• And the flowers, and vegetables!

What to do in your garden in May

It’s hard not to love this time of year, between the glorious late autumn colours, the deliciousness crispness in the air and the rustle of leaves underfoot. Best of all, May is also a month when a bit of work in your garden can yield great results.

Wrap up warm and head outside, because there are quite a few garden tasks to be getting on with during May. Just like last month, continue to rake up those fallen leaves and convert them to mulch – you’ll be glad you did when the first frosts come along (often at the end of May).

With that in mind, one of the most important jobs is to wrap any particularly sensitive plants in Frost Guard so that they don’t suffer damage when overnight temperatures dip below zero. Just like people, plants like to be kept snug when it’s cold outside!

Give your organic veggie plot some attention and you’ll be rewarded with goodness bursting from the earth. You’ll be surprised just how many nutritious plants thrive during winter – and delighted when the time comes to convert them into meals for your family! Why not be a little bit more adventurous this year and experiment with asparagus (you’ll need to dig trenches for those) and sugar snap peas – and add ornamental kale for living winter colour.

Other important May tasks include giving your bulbs lots of TLC, especially as the shoots start to poke through. Water them well and use a general-purpose fertiliser monthly. If you have bulbs (like Day lilies, Agapanthus, Eucomis and Dietes) that are starting to look a little crowded, seize the day to lift and separate them. While there may not be as many insects around now that the weather is cooler, you still need to be on your guard against fruit flies (bait works well against these pests) and cypress aphids – spray any conifers with Metasystox to deter them.

If you like to build as much as you enjoy gardening, you can combine your two passions by creating a trellis or framework for sweet peas – tie them to the uprights and water them well so that they’ll find it easier to reach the sun.

Remember that our feathered friends can find life tough during winter and they’ll definitely appreciate you hanging up seed balls or suet to supplement their winter diet. If you live in a rural area and you’re planning a bonfire to get rid of any garden waste, be sure to check that no hedgehogs or tortoises are hibernating there first!

What to plant and where to buy it

Many non-gardeners are surprised when they see their more green-fingered neighbours planting during May. But the truth is that there are a lot of garden favourites that do well if added during autumn and winter – and some will even thank you with floral displays. Your local garden centre or nursery will have very reasonably-priced trays of seedlings including pansies, violas and snapdragons. And don’t forget that the flowers of pansies are edible – they add a real touch of class to any meal when used as garnish!

While those count as quick wins, there are many other plants you can add during May. If you live in a winter rainfall area like the Cape, then you can revamp your lawn after a long dry summer by sowing cool season lawn seeds that will respond well to cooler, wetter weather.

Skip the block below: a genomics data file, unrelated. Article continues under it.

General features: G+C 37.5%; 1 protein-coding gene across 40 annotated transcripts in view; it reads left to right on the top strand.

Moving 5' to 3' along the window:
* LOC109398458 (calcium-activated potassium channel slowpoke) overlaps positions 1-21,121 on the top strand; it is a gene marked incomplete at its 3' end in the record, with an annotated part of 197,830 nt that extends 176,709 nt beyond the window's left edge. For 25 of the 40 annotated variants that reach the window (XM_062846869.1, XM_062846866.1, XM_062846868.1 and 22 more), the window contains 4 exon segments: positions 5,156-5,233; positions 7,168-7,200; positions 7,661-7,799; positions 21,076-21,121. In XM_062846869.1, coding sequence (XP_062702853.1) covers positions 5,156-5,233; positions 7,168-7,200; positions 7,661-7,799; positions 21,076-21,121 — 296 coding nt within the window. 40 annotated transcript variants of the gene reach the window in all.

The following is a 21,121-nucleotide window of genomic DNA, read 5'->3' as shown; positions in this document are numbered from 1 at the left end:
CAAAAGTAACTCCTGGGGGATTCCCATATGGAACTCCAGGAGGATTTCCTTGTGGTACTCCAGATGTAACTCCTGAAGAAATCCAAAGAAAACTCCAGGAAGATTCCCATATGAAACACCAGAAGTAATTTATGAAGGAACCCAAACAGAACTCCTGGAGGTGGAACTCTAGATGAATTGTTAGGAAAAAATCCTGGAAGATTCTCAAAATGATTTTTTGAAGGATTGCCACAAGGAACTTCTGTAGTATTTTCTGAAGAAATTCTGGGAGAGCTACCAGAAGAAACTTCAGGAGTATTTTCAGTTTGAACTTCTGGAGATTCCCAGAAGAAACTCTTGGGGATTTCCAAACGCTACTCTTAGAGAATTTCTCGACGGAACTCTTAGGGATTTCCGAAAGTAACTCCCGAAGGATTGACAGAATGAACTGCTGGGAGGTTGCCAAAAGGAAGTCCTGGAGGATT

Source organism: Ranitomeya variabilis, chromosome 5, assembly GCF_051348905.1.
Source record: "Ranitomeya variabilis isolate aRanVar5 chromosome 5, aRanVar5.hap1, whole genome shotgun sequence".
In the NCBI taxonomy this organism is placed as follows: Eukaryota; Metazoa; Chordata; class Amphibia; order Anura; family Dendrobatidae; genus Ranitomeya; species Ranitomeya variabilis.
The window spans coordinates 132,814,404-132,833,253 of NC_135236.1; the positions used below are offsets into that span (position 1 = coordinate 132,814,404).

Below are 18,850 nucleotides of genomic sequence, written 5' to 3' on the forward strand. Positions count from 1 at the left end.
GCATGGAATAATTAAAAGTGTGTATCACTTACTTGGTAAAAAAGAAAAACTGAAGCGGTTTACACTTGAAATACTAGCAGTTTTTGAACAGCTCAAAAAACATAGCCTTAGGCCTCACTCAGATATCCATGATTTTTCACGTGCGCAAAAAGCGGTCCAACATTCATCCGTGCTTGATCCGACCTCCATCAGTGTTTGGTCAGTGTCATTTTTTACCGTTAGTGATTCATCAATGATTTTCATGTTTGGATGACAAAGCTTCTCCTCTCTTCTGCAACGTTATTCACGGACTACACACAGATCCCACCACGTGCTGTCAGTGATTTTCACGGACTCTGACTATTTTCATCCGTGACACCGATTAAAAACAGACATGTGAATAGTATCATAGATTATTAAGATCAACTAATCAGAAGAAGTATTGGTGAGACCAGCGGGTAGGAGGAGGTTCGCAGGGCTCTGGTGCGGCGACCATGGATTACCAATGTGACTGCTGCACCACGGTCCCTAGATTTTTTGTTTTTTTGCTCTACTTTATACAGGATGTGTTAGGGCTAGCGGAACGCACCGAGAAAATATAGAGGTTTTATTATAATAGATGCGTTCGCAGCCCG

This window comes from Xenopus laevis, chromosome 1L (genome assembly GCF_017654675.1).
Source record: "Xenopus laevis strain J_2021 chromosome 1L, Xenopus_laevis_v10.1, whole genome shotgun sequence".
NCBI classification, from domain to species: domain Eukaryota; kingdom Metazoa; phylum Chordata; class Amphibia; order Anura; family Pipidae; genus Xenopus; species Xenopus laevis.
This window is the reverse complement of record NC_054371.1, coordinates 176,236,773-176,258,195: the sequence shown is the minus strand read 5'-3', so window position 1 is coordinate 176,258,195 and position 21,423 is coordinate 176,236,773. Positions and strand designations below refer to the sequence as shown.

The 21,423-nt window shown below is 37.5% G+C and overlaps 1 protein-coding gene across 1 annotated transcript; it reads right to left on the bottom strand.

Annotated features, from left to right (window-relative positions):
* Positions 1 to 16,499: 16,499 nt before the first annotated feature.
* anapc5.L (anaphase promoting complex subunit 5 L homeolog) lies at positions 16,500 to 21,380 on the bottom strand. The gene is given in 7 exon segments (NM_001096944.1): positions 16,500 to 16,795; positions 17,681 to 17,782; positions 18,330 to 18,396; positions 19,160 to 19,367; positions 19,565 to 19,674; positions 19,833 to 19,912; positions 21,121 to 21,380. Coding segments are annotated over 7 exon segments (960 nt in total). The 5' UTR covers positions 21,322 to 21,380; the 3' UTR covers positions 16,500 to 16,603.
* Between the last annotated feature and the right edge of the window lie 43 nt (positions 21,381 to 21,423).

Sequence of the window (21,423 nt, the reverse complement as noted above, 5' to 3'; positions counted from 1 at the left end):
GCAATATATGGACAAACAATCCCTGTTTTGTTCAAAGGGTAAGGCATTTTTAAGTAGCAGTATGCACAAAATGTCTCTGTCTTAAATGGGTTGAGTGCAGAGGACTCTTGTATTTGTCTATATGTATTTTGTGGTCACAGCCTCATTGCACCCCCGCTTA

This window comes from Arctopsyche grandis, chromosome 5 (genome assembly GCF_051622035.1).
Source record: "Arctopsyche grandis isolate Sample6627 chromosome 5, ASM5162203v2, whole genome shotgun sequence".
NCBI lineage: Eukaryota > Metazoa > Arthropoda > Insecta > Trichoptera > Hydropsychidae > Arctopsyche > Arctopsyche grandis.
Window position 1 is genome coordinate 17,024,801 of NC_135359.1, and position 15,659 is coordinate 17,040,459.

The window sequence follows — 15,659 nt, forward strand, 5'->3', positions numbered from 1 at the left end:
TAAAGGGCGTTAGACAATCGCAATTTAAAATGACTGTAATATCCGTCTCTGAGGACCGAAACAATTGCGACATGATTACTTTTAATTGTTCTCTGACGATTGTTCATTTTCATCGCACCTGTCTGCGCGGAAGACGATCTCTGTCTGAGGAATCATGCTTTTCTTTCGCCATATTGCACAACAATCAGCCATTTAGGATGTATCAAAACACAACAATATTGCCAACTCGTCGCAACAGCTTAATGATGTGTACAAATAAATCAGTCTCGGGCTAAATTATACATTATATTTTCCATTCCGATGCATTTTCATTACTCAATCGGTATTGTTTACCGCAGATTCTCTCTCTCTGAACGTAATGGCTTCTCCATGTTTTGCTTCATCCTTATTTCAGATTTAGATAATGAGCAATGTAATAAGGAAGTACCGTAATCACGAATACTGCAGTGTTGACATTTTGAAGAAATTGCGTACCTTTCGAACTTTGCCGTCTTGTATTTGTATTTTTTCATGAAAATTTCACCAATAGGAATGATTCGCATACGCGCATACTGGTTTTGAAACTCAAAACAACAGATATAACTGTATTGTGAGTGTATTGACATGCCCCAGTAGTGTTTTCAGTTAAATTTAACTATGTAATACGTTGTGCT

If you like the anticipation that comes with planning your garden colour scheme in advance, then add primula and cinerarias to any shady sections of your outside space. They’re a great way to ensure added colour and interest through winter and spring.

Flowering shrubs – which do a wonderful job of attracting butterflies during summer – can be added to your garden during May. Some of our favourites include buddlejas, cestrums, deutzias, spireas and viburnums. If you feel like ringing in the changes, May is also a good time to relocate established changes – when they’re in a more dormant state, they won’t find the move nearly as traumatic.

As well as the flowering plants we’ve already mentioned, you might want to add any of the following to your garden during May: Namaqualand daisies, Virginian stocks, nemesias, Bellis perennis, phlox, calendula, or Alyssum. We particularly enjoy the bright colours of Namaqualand daisies and the fact that they’re both indigenous and water-wise – two big ticks in our book!

You can also plant lilies and treated tulips during May – your fingers will be so busy this month that you won’t even notice the cold! Then again, there’s nothing wrong with curling up on the sofa with a steaming mug of hot chocolate and your favourite gardening book or nursery catalogue and planning for spring and summer. Spending time in your winter veggie path always pays dividends, and can yield bumper winter crops of beetroot, broad beans, cabbage, carrots, dwarf spinach, garlic, kohlrabi, leeks, lettuces, onions, parsley, parsnips, peas, radishes and turnips. So much so, in fact, that you may have to set aside that seed catalogue and pick up a recipe book instead!

The best place to buy any of these plants – and to get advice on how to help your later autumn garden flourish – is your local garden centre or nursery. No matter how cold it is outside, you’ll always be guaranteed a warm welcome!